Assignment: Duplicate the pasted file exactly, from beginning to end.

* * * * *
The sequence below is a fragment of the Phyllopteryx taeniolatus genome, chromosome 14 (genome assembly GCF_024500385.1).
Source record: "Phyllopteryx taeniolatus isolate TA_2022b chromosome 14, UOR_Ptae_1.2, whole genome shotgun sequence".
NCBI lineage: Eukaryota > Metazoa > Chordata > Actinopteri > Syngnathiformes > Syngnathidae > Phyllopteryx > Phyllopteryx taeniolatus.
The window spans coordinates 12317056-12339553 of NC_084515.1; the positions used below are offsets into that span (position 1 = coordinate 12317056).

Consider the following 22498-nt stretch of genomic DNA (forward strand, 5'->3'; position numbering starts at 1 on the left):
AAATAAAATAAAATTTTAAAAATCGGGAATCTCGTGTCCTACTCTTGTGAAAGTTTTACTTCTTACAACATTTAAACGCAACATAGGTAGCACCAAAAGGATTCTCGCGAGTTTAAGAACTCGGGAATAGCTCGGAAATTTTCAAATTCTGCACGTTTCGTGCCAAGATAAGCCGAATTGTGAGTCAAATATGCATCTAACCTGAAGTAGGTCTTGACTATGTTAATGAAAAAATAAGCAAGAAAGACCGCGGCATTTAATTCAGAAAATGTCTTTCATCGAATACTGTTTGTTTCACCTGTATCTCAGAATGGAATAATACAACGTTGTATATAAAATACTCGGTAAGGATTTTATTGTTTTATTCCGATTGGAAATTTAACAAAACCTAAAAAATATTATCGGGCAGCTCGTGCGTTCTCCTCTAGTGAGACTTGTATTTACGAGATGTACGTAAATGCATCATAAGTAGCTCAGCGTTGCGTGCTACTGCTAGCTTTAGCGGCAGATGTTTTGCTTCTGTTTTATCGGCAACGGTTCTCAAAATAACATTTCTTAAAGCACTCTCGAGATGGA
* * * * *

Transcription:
The sequence below is a fragment of the Phyllopteryx taeniolatus genome, chromosome 14 (genome assembly GCF_024500385.1).
Source record: "Phyllopteryx taeniolatus isolate TA_2022b chromosome 14, UOR_Ptae_1.2, whole genome shotgun sequence".
NCBI lineage: Eukaryota > Metazoa > Chordata > Actinopteri > Syngnathiformes > Syngnathidae > Phyllopteryx > Phyllopteryx taeniolatus.
The window spans coordinates 12317056-12339553 of NC_084515.1; the positions used below are offsets into that span (position 1 = coordinate 12317056).

Consider the following 22498-nt stretch of genomic DNA (forward strand, 5'->3'; position numbering starts at 1 on the left):
AAATAAAATAAAATTTTAAAAATCGGGAATCTCGTGTCCTACTCTTGTGAAAGTTTTACTTCTTACAACATTTAAACGCAACATAGGTAGCACCAAAAGGATTCTCGCGAGTTTAAGAACTCGGGAATAGCTCGGAAATTTTCAAATTCTGCACGTTTCGTGCCAAGATAAGCCGAATTGTGAGTCAAATATGCATCTAACCTGAAGTAGGTCTTGACTATGTTAATGAAAAAATAAGCAAGAAAGACCGCGGCATTTAATTCAGAAAATGTCTTTCATCGAATACTGTTTGTTTCACCTGTATCTCAGAATGGAATAATACAACGTTGTATATAAAATACTCGGTAAGGATTTTATTGTTTTATTCCGATTGGAAATTTAACAAAACCTAAAAAATATTATCGGGCAGCTCGTGCGTTCTCCTCTAGTGAGACTTGTATTTACGAGATGTACGTAAATGCATCATAAGTAGCTCAGCGTTGCGTGCTACTGCTAGCTTTAGCGGCAGATGTTTTGCTTCTGTTTTATCGGCAACGGTTCTCAAAATAACATTTCTTAAAGCACTCTCGAGATGGA